Recognised by academy awards for its visuals, there’s much more to the first man. A taciturn Ryan Gosling is playing American hero Neil Armstrong in this biographical drama. Unhinged by the hauntings of the death of a family member and distant from her loving wife and children, a sad trek to embed the historical footprints on the moon, Ryan Gosling is more accurate than space itself. We know it’s not a go-to space adventure fun ride. But you get to measure and feel the silhouette of an aeronautical engineer and university professor who returns from a space drive from the moon itself mentally in his ‘worst’ times. Now, what’s your excuse? The score had to be good; it’s Damien Chazelle presenting a motion picture after Whiplash and La La Land.
Right Stuff (1983)
Loosely adapted from Tom Wolfe’s book of the same name, this inspirational and exciting film showcases the breaking of the sound barrier by Chuck Yeager, played by Sam Shepard, centred around a critical account of US attempts to send astronauts into space. With elements of bravery, heroism and gallantry adaptations shaping history, this is a heart-filtering tale with interesting ‘factual’ revelations. Perhaps not a great embodiment of its ilk of contemporary documentaries, this space race packs a punch.
The Martian (2015)
This is Ridley Scott’s second entry on the list; we do have a favourite here. This Matt Damon and Jessica Chastain starrer is a visual spectacle of a desolated Martian surviving due to a change of events followed by a storm. The central theme that The Martian exquisitely pulls off is the psychological state of a lonesome astronaut on a familiar alien planet Mars. He only holds to his sanity through his video log, where he reports to the log and his viewers about his thoughts and planning. Meanwhile, people at NASA try to get the unfortunate back. The Martian is clever, appealing, often rigorous and surprisingly funny. This movie is a love poem to science.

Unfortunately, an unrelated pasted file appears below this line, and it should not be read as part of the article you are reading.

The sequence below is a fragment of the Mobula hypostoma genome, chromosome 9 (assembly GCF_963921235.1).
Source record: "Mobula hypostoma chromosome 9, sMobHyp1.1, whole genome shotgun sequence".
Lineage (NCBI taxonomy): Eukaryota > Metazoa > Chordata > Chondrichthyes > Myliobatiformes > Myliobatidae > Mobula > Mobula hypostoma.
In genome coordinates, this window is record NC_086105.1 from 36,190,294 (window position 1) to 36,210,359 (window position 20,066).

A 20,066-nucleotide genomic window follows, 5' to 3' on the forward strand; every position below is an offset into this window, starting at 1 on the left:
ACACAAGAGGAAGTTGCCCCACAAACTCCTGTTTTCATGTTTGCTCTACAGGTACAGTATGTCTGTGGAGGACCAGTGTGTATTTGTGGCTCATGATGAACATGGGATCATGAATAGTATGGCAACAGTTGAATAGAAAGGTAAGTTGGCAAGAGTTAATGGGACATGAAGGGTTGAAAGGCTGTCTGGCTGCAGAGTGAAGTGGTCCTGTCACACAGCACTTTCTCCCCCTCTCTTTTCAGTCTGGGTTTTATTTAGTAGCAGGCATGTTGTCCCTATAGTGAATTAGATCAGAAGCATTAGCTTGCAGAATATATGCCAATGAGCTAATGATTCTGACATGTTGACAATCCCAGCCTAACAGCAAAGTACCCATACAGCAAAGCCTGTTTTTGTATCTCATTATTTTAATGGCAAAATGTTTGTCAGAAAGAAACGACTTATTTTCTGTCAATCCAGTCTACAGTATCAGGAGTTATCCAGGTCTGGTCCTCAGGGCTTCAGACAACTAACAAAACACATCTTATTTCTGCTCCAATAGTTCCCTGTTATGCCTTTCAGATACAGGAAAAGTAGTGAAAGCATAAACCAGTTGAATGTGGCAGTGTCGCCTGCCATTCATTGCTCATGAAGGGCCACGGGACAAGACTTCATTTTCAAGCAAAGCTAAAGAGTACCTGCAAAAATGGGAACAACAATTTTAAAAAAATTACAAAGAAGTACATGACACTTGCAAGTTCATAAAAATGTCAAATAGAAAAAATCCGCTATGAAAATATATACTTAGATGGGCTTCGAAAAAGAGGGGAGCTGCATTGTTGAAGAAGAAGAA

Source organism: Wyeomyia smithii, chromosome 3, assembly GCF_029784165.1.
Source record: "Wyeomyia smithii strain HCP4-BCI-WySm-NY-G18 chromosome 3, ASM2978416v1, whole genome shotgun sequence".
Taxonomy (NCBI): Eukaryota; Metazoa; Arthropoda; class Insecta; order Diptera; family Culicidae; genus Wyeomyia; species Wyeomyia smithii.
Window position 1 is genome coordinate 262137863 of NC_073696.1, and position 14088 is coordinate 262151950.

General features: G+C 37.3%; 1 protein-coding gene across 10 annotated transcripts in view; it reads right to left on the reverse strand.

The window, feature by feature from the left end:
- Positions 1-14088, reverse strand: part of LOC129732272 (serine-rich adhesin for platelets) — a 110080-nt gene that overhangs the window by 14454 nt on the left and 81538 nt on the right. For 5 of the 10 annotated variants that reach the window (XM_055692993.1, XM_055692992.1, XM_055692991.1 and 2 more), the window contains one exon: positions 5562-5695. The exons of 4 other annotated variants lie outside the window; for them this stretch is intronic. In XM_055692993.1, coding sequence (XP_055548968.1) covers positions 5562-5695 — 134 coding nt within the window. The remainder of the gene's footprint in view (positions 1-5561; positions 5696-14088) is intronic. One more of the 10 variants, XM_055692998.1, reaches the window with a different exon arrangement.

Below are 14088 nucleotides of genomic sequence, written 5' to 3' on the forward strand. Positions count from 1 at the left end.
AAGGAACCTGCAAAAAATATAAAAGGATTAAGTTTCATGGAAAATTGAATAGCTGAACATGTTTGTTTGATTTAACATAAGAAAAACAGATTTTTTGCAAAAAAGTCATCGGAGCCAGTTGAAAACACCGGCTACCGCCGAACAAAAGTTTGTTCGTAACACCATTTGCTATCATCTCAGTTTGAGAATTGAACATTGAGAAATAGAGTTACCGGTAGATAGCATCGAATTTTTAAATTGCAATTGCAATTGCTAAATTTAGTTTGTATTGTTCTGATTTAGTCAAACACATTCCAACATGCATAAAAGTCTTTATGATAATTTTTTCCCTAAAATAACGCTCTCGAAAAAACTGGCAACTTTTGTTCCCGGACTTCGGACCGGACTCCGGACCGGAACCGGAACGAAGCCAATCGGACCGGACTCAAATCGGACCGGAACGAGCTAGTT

This Sandra Bullock and George Clooney starrer cinematic bojjanga is an unforgettable experience above all. Watching it with your 3-D glasses on the giant screen possible is irrefutably worthwhile. The mind-boggling CGI and camera technique will surely make you fall in love with its existence. Though I could sum up the entire plot in a sentence, that won’t do justice to occurrences that thrill you in this space movie. With inconsistent air supply and a reoccurring fate, Ryan Stone (Sandra) awaits when she’s separated from her space vehicle after an event with unhewn space ruins. This is a popcorn entertainer that promises an accurate description of a survival situation in mid-space.
Warning: You might find yourself floating weightless in zero gravity.
October Sky (1999)
Primarily a family drama, this docudrama is prominently an underrated biopic. However, it misses majorly in the extravagance of space. It does capture the dream of a coal miner’s son of building rockets when he hears about the first artificial satellite, sputnik, being launched into space. The story unfolds as he faces resistance from his father. Although a juvenile Jake Gyllenhal plays the protagonist with required ingenuity, the story is based on Homer Hickman Jr. and his fellow rocket boys. Chris Cooper plays the cold-hearted father secluded from the Soviet achievement, unknowably forcing his son to join the coal mines. A genuinely inspirational biopic about people in rags that aims at space stitching the gap with their beliefs.
Hidden Figures (2016)
Hidden figures is about racial and gender segregation of women in this historical allegory of three brave women battling against extant injustices. Three black female mathematicians in NASA’s Langley research centre in 1961: Katherine Johnson (Taraji P. Henson), Dorothy Vaughn (Octavia Spencer) and Mary Jackson (Janelle Monáe), ignored mainly through their colleagues with their struggles deciphering methods to send men into space, are presented with a less objective approach. However, their excitement, love for their work and stubbornness will motivate you to break all shackles without blaming your situations. The actual applications of mathematics and calculus in aeronautical space science are also interesting. One thing is for sure; you’ll be introduced to some historically great women that designed NASA’s alignment and America’s stance in history.